Alesund is on Norway's rugged west coast where the high peaks of the Sunnmore Alps drop suddenly in the steep fjords of the Norwegian Sea. This was to be our all "norwegian" portion of our European holiday; we were onboard the Norwegian Star operated by Norwegian Cruise Lines sailing the Norwegian Sea on the west coast of Norway...that's a lot of Norwegian !.....or should I say "det er mye av Norsk" !
(The Norwegians in the audience will appreciate that).  :)

As I stated before in previous posts, sometimes the damp Spring weather hangs around a little longer in Northern Europe. This is the view we had when we woke up and peeked out our port hole window to see what the city looked like. Oh well, grab the umbrellas and the overcoats, we'll need them for the day.

We, the visitors from British Columbia on the the west coast of Canada, were amazed at how similar the the topography and the colours of the area were to the rugged West Coast of BC. Looking at the above picture, I can tell you I've visited a dozen coast cities and villages in B.C. that look just like the shores of Alesund. This picture could have been taken on Vancouver Island or further north at Prince Rupert on the BC coast.

The difference being of course the architecture and the structure of the cities is different in the downtown area but not so dissimilar in the suburbs.

  Like all good tourists we know the best thing to do is grab the Hop On - Hop Off bus for a tour of the highlights of the city. So that's just what we did....

First stop was a viewpoint on Mt. Aksla, a small mountain peak within the city limits, from here you are provided a great view of the surrounding city. Alesund has approx 48,000 residents spread out over seven islands some of which are connected by undersea tunnels, one of which is close to two miles long


The city clings to the edge of the mountains when land is sparse and takes full advantage of any flay land it can find. *** Click on the pictures to see them full size....the one above is absolutely gorgeous in full screen mode.  ***

One of the tourist areas we visited was the Sunnmore Museum just outside of town; here they have collected over 50 traditional buildings and arranged them in such a way so that a self-guided walking tour starts you with the oldest buildings, from 400 years ago, to the latest ones from 100 years ago that don't look so different than some of the ones we would see on our cruise of the fjords.

As Norway is a traditional sea going country it stands to reason that many of the early structures revolved around fishing. The building in the picture above is typical of a fisherman's house at the edge of the water. The inlet seen in the background is the location of the original settlement of Alesund where commercial trading vessels in the year 1,000 AD would come to port to trade with the residents of the area. Even before then, Viking ships plied these waters. Older than the Vikings are the remnants of buildings from the Medieval Age of the this thriving port city Archaeological excavations are happening on these ancient building sites and the public is welcome to come and visit the excavations as part of the museum's out reach to the city's residents.

Here is an adoring fact about building construction in the old days......houses were built on rock platforms and wooden stilts so that the large Norway rats could not get into the buildings.housing the food stores. Norway rats are large and cannot jump like other species, so the stairs leading up to the door always had a large gap between the top step and the door sill. The rock leg supports were topped with a large flat rock that the rats could not climb up and around to enter from the support legs.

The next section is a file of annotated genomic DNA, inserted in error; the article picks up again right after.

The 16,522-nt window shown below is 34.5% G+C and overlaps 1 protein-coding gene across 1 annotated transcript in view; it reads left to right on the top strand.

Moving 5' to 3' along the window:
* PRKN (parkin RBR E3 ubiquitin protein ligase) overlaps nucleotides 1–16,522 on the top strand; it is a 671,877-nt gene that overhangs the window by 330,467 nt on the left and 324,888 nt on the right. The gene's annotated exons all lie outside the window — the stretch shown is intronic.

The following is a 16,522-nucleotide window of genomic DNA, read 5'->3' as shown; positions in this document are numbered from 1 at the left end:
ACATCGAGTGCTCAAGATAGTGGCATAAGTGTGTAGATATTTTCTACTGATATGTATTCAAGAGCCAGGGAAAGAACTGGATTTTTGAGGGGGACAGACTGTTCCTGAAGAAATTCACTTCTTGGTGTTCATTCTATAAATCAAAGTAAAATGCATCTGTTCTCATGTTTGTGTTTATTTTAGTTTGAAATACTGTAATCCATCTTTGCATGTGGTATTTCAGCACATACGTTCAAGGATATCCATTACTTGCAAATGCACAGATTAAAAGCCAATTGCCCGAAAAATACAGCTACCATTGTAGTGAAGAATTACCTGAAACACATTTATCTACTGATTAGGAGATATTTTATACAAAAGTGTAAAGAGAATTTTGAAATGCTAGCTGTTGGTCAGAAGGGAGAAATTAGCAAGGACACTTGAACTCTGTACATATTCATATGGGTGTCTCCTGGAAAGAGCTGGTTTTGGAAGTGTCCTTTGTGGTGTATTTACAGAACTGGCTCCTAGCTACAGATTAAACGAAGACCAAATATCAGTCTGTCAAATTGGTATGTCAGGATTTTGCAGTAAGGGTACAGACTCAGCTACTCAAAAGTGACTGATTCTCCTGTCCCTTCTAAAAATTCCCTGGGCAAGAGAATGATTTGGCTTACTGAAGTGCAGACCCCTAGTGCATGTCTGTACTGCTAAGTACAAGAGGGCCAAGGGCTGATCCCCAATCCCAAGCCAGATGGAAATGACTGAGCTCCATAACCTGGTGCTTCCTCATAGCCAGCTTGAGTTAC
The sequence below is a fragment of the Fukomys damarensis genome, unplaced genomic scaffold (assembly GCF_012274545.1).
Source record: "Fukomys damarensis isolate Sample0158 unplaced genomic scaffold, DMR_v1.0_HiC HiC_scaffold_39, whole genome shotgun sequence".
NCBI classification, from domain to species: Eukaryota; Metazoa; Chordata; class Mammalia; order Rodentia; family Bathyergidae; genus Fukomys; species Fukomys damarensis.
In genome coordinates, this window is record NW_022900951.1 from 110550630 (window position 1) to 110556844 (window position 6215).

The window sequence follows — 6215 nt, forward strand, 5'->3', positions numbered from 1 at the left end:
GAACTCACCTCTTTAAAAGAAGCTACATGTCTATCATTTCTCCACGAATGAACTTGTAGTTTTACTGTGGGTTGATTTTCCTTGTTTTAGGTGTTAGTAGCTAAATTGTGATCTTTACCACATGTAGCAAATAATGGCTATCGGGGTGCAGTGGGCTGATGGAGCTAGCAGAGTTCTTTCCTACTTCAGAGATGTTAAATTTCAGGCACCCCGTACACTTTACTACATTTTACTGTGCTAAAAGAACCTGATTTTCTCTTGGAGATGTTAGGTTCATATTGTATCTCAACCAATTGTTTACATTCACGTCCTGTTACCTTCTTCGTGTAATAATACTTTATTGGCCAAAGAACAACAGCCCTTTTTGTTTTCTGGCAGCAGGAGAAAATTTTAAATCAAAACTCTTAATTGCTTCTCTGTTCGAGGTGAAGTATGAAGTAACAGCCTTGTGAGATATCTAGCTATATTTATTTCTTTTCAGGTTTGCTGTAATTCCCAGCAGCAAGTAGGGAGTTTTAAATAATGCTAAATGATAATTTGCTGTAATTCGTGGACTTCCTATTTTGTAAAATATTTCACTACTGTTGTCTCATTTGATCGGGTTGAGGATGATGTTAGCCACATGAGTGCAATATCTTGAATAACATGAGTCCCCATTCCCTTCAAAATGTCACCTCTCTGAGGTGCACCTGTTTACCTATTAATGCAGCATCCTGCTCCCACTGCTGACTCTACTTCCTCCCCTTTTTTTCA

After the tour we returned to the city and had time to walk around the harbour part of town. Most of the town was burnt to the ground in a 1904 - the town was rebuilt in the art noveau style of the time and remains as one of Scandinavia's most complete and harmonious towns.

Trolls are big in Norway, we never did get a clear answer on why that is, perhaps we will have to go back and find out.  :)  You see them in every city, they come in sizes small, large, extra small and extra large! They are also one of the main items on the shelf in the tourist shops.

Alesund is one of Norway's main cod fishing centres but when oil was discovered in the Norwegian Sea in the 1970s many enterprising fisherman changed their ships to be supply vessels for the lucrative oil business. Even though the city seems to be an outpost on the far shores of Norway, there is money here and you can see it in the buildings and the vehicles on the streets and the expensive pleasure craft in the harbour.

 The day went fast and soon it was time to walk back to our ship passing the Alesund Church on the way. This Medieval looking church was also destroyed in the 1904 fire and rebuilt to look like it belongs in the 11th century.

We sailed out of the inner harbour at dinner time, past new houses perched on rocky coves that brought images of a typical Cape Breton scene...except we were several thousand miles away to the east and a whole bunch of latitude degrees to the north. Other than that it was exactly the same !  LOL

One of the local fire boats came out to provide a nautical send off and wish a bon voyage. The water cannons performed a water ballet reminiscent of something right out of a Las Vegas hotel night time display. This small act of class was appreciated by the guests on board and even the crew appreciated the showing as it was an honour for a departing ship to receive this kind of send off. We played the decadent tourists and dined on shrimp, steak, and tasty side dishes as we watched the changing scenery float past the dining room windows.

After dinner we went back to the room to freshen up and found tonight's creation waiting for us on the bed......he was so cute! At least I know now where my sunglasses went.

Personally, I thought this one was a lot cuter!  Hope they are not talking about me behind my back....

Tomorrow is Geiranger, a small town at the head of the Geiranger Fjord. It's a spectacular sight, one which makes you appreciate the sheer size of nature and the smallness of yourself.

You may see all of the Alesund pictures here on my Flickr site...